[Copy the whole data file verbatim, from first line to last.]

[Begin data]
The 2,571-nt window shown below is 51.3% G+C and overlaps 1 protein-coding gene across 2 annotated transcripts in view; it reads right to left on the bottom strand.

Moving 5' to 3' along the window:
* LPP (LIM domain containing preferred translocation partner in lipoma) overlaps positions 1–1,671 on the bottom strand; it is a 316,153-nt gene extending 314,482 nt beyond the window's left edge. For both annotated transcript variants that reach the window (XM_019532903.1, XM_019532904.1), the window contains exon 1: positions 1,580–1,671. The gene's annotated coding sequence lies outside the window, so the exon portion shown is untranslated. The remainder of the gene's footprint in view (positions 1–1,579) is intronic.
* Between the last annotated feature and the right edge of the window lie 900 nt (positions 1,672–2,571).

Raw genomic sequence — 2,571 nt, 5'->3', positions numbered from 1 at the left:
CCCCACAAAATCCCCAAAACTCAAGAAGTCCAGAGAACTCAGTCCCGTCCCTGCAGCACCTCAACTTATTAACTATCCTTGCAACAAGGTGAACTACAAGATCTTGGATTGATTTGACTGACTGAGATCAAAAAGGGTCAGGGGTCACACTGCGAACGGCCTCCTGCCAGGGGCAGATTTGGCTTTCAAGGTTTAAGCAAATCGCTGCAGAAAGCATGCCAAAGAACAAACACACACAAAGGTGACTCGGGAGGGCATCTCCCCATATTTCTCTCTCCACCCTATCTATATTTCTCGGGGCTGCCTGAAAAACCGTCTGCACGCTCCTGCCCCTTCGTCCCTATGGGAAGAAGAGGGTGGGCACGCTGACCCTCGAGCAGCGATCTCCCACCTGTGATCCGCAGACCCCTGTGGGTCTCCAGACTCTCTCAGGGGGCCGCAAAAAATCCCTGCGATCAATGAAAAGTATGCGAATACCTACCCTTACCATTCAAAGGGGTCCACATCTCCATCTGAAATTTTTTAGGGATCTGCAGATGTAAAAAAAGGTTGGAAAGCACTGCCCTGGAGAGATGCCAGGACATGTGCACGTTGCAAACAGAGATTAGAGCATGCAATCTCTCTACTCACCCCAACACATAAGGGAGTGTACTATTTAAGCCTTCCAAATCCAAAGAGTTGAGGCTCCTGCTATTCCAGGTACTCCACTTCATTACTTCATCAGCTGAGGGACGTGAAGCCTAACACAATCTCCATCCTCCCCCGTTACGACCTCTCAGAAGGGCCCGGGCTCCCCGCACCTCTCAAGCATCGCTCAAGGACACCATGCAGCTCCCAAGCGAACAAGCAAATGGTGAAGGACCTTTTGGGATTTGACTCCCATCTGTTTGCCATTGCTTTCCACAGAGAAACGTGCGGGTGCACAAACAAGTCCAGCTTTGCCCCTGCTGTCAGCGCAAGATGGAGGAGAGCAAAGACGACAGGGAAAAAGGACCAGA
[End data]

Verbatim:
The 2,571-nt window shown below is 51.3% G+C and overlaps 1 protein-coding gene across 2 annotated transcripts in view; it reads right to left on the bottom strand.

Moving 5' to 3' along the window:
* LPP (LIM domain containing preferred translocation partner in lipoma) overlaps positions 1–1,671 on the bottom strand; it is a 316,153-nt gene extending 314,482 nt beyond the window's left edge. For both annotated transcript variants that reach the window (XM_019532903.1, XM_019532904.1), the window contains exon 1: positions 1,580–1,671. The gene's annotated coding sequence lies outside the window, so the exon portion shown is untranslated. The remainder of the gene's footprint in view (positions 1–1,579) is intronic.
* Between the last annotated feature and the right edge of the window lie 900 nt (positions 1,672–2,571).

Raw genomic sequence — 2,571 nt, 5'->3', positions numbered from 1 at the left:
CCCCACAAAATCCCCAAAACTCAAGAAGTCCAGAGAACTCAGTCCCGTCCCTGCAGCACCTCAACTTATTAACTATCCTTGCAACAAGGTGAACTACAAGATCTTGGATTGATTTGACTGACTGAGATCAAAAAGGGTCAGGGGTCACACTGCGAACGGCCTCCTGCCAGGGGCAGATTTGGCTTTCAAGGTTTAAGCAAATCGCTGCAGAAAGCATGCCAAAGAACAAACACACACAAAGGTGACTCGGGAGGGCATCTCCCCATATTTCTCTCTCCACCCTATCTATATTTCTCGGGGCTGCCTGAAAAACCGTCTGCACGCTCCTGCCCCTTCGTCCCTATGGGAAGAAGAGGGTGGGCACGCTGACCCTCGAGCAGCGATCTCCCACCTGTGATCCGCAGACCCCTGTGGGTCTCCAGACTCTCTCAGGGGGCCGCAAAAAATCCCTGCGATCAATGAAAAGTATGCGAATACCTACCCTTACCATTCAAAGGGGTCCACATCTCCATCTGAAATTTTTTAGGGATCTGCAGATGTAAAAAAAGGTTGGAAAGCACTGCCCTGGAGAGATGCCAGGACATGTGCACGTTGCAAACAGAGATTAGAGCATGCAATCTCTCTACTCACCCCAACACATAAGGGAGTGTACTATTTAAGCCTTCCAAATCCAAAGAGTTGAGGCTCCTGCTATTCCAGGTACTCCACTTCATTACTTCATCAGCTGAGGGACGTGAAGCCTAACACAATCTCCATCCTCCCCCGTTACGACCTCTCAGAAGGGCCCGGGCTCCCCGCACCTCTCAAGCATCGCTCAAGGACACCATGCAGCTCCCAAGCGAACAAGCAAATGGTGAAGGACCTTTTGGGATTTGACTCCCATCTGTTTGCCATTGCTTTCCACAGAGAAACGTGCGGGTGCACAAACAAGTCCAGCTTTGCCCCTGCTGTCAGCGCAAGATGGAGGAGAGCAAAGACGACAGGGAAAAAGGACCAGA